seasonings for food that come from the bark, buds, fruit
or flower parts, roots, seeds or stems of various aromatic
plants and trees.
Harder - According to the American Spice Trade Association
(ASTA), spices are 'any dried plant product used primarily
for seasoning purposes.' This definition covers a wide
range of plant and plant parts: tropical aromatics,
leafy herbs, spice seeds, roots, dehydrated vegetables,
and spice blends.
At one time only tropical aromatics like pepper, cinnamon,
and cloves were considered a spice. The leaves and seeds
of temperate-zone plants like basil and oregano were
known as herbs. Today this classification has shifted
somewhat, even though still used in some circles. The
term spice now generally includes a whole range of elements:
spices, herbs, blends and dehydrated vegetables.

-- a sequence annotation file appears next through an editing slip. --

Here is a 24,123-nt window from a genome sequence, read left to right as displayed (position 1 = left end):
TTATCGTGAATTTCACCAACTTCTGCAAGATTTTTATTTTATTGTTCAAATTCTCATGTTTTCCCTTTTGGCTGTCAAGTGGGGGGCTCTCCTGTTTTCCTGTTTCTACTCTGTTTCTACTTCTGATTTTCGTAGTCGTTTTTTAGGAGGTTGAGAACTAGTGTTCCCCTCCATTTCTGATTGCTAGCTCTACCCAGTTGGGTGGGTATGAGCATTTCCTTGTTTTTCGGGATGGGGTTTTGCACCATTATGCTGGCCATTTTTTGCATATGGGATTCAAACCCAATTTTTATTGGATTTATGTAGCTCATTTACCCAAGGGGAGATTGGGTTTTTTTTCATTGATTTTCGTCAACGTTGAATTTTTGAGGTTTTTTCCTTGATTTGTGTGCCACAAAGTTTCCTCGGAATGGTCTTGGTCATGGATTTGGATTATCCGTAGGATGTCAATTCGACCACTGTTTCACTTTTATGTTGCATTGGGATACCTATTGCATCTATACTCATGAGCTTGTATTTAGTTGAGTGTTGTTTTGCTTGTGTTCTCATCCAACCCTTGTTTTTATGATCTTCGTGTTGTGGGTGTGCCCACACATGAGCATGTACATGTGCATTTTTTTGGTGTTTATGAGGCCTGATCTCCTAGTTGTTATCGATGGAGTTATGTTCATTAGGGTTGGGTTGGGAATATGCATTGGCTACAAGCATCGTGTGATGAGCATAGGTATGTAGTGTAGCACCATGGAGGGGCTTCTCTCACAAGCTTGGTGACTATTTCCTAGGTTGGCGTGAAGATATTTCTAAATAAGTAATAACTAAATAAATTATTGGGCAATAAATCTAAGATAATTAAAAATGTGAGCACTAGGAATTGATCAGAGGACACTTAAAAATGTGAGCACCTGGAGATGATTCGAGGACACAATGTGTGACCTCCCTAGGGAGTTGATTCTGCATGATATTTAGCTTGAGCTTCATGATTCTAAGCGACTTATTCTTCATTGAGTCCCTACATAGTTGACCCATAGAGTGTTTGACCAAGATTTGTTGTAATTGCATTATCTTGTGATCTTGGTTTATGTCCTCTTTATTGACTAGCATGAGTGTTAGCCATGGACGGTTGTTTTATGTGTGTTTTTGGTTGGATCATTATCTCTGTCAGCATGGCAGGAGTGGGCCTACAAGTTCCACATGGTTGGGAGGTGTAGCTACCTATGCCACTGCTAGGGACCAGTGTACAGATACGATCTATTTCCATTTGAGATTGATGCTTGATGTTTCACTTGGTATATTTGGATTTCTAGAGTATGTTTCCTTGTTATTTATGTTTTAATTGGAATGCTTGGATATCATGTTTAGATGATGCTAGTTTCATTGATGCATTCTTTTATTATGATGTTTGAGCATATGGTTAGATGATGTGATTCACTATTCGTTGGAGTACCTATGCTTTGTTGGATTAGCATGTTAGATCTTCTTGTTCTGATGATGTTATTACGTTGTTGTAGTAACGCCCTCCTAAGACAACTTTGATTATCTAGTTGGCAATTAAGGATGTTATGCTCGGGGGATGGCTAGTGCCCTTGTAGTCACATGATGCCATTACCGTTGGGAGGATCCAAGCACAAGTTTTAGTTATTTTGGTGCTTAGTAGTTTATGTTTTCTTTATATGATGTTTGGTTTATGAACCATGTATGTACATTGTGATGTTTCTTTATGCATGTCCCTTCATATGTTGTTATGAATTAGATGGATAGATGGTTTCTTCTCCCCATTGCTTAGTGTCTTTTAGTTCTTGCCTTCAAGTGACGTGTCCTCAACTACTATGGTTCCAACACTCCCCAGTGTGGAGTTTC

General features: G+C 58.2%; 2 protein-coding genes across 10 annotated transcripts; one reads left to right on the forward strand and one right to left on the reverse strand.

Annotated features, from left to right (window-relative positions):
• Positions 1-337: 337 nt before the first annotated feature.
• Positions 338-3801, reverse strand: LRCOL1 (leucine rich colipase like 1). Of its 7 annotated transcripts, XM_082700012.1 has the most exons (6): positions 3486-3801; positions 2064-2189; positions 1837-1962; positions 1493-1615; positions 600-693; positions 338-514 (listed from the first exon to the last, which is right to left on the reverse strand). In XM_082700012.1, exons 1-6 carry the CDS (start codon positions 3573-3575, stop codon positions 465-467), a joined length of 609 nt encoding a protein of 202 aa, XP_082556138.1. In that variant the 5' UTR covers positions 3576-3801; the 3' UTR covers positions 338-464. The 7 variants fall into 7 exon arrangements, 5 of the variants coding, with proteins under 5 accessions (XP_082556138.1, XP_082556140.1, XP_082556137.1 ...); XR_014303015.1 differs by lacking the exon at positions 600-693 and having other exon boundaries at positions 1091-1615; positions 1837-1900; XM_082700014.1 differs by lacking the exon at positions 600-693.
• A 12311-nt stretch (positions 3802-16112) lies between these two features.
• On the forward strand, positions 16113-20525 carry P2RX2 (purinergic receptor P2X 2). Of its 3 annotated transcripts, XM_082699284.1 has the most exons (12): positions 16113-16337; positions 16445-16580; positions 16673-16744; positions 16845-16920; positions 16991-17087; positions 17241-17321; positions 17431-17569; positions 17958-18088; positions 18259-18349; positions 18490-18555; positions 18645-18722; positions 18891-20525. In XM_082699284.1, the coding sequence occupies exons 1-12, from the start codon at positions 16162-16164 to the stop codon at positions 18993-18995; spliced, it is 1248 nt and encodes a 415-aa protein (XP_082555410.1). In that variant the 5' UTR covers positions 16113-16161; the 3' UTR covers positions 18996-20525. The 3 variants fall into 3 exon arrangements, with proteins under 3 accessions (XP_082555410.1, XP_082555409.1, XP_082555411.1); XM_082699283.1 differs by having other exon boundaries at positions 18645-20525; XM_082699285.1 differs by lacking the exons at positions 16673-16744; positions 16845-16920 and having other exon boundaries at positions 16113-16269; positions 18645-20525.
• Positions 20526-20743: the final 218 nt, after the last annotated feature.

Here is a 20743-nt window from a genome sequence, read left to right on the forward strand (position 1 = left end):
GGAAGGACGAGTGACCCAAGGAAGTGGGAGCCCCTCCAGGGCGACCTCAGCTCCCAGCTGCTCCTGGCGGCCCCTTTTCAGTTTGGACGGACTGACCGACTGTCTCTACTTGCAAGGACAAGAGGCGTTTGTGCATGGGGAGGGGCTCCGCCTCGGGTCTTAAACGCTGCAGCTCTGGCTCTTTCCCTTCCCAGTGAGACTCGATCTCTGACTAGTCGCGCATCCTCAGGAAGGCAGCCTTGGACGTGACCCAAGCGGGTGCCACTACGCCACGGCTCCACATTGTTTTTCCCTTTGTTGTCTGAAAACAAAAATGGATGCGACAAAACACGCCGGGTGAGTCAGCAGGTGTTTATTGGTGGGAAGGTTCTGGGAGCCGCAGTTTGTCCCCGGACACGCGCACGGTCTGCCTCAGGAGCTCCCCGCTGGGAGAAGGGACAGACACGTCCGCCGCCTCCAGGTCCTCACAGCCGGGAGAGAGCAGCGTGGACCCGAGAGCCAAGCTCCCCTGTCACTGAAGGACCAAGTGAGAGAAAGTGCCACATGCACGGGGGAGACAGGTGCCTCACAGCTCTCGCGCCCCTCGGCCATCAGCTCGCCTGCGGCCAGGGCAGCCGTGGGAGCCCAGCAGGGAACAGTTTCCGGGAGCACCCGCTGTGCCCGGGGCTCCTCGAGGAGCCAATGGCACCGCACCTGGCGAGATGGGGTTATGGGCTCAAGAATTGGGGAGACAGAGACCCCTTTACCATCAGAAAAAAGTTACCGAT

Legally the Food and Drug Administration (FDA) still
considers dehydrated vegetables as separate and distinct
from spices; they require such seasonings to be labeled
differently than spices. Spices used for coloring like
paprika and saffron are also labeled separately or as
a 'spice coloring.' The U.S. Department of Agriculture
(USDA) follows similar rules as the FDA. Spice colorings
and mustard must be labeled separate from spices, onion
and garlic are listed as flavors, and all other dehydrated
vegetables are labeled separately by name.